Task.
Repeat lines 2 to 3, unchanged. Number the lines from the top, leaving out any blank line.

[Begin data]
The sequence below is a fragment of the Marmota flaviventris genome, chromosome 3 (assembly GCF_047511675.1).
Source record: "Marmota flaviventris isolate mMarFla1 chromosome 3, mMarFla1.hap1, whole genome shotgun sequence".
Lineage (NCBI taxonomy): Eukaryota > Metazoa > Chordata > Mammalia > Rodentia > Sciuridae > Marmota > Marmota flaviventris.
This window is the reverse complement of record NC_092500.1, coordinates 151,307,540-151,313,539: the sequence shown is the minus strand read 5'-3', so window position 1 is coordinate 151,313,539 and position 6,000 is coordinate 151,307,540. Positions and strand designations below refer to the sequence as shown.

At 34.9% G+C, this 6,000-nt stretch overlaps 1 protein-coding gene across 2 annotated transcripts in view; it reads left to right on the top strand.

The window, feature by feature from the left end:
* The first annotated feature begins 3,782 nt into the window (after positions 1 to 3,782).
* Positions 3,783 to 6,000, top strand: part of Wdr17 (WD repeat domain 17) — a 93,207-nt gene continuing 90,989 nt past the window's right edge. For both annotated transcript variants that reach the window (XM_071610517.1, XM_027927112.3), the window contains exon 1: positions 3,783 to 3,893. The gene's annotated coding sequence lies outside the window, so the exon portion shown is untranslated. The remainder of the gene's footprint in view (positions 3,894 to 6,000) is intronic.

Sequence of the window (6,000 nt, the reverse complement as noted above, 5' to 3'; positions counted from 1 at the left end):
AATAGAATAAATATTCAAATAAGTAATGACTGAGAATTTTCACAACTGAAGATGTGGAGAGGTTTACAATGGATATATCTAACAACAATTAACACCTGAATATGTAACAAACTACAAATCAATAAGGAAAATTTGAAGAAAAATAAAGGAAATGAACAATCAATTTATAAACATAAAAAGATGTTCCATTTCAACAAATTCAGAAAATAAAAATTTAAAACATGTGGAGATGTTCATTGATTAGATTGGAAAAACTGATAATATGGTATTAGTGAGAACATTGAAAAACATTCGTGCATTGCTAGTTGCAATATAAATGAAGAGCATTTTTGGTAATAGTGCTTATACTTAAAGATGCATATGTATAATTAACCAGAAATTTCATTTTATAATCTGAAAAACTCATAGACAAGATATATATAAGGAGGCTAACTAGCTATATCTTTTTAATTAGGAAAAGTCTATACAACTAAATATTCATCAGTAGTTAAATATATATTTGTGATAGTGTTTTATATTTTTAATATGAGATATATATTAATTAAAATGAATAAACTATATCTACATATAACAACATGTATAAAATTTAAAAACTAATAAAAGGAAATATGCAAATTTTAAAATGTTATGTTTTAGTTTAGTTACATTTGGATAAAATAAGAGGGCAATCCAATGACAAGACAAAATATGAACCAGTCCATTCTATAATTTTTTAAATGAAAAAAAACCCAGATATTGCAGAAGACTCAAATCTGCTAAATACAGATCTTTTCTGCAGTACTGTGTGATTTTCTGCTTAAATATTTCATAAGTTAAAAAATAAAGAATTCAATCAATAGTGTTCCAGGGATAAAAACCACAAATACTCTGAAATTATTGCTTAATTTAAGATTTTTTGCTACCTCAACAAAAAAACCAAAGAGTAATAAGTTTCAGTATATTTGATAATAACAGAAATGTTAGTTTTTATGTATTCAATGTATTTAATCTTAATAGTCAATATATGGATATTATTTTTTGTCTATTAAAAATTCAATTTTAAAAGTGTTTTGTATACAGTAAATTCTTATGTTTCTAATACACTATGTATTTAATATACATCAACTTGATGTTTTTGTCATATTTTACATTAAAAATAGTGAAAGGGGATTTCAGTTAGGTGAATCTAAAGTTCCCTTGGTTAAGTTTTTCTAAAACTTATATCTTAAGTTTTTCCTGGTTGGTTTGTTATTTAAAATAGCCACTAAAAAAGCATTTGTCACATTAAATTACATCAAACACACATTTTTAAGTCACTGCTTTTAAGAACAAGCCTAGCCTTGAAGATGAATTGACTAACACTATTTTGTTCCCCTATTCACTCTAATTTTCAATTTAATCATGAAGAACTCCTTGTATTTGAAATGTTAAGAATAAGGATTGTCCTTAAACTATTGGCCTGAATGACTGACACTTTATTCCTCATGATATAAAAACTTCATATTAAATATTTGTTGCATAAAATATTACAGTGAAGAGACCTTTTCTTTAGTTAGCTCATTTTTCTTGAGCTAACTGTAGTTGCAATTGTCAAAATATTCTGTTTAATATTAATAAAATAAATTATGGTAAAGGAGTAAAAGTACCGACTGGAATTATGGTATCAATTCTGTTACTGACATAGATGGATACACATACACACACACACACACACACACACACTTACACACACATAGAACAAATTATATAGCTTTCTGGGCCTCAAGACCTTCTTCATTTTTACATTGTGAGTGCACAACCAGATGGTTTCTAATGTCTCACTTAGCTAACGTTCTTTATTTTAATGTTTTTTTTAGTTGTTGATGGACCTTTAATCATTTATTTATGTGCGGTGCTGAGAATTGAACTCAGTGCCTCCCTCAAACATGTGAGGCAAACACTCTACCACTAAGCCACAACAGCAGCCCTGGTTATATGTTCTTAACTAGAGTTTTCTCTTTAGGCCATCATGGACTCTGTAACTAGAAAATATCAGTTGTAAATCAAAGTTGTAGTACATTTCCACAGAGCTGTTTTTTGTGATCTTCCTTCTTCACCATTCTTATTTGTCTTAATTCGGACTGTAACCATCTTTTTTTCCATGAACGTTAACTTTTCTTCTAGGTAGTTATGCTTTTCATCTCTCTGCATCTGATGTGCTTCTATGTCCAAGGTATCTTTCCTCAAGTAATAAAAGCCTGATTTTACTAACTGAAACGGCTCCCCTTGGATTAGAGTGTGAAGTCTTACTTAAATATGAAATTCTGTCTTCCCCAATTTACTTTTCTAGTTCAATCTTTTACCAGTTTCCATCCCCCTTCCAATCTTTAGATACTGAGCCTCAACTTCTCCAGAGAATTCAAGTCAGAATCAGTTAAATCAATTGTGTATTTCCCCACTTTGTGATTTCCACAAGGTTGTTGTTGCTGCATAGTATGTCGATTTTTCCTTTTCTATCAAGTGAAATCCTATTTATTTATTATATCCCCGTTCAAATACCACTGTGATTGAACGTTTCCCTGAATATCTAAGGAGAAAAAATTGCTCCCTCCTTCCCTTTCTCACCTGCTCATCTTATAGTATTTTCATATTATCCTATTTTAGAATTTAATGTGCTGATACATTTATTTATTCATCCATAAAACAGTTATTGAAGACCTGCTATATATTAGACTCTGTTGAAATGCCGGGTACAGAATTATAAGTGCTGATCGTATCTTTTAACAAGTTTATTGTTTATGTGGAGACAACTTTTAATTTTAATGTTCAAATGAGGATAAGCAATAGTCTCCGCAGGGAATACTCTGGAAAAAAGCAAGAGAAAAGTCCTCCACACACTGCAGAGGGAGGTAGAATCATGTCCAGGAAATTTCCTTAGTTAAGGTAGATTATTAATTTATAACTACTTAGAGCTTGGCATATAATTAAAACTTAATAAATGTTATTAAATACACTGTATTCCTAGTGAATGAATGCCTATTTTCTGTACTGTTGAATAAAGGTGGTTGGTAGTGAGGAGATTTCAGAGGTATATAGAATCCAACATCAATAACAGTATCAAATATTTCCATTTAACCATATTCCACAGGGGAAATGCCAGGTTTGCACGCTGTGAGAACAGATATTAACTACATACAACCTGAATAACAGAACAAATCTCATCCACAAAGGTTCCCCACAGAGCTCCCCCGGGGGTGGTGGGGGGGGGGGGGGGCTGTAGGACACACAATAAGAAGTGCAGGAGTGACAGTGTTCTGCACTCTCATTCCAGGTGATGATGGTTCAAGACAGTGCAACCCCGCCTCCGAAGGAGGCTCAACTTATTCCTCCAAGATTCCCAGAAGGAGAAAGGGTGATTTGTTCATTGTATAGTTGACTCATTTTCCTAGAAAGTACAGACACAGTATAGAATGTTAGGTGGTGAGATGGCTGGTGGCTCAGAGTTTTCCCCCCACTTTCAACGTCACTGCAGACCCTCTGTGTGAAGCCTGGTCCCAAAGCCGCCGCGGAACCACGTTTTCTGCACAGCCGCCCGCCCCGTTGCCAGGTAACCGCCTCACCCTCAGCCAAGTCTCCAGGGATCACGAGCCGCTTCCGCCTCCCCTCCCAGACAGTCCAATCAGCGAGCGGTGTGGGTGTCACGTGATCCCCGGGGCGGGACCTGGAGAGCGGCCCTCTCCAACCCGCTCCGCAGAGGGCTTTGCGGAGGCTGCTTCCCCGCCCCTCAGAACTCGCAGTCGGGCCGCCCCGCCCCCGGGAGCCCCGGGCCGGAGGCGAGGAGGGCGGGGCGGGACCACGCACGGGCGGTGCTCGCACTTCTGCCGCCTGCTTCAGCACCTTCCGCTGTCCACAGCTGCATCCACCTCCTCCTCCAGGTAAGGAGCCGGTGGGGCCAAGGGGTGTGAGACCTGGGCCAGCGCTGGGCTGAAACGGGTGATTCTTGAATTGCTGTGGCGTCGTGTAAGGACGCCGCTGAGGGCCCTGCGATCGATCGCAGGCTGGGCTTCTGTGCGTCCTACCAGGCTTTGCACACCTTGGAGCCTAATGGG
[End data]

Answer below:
Source record: "Marmota flaviventris isolate mMarFla1 chromosome 3, mMarFla1.hap1, whole genome shotgun sequence".
Lineage (NCBI taxonomy): Eukaryota > Metazoa > Chordata > Mammalia > Rodentia > Sciuridae > Marmota > Marmota flaviventris.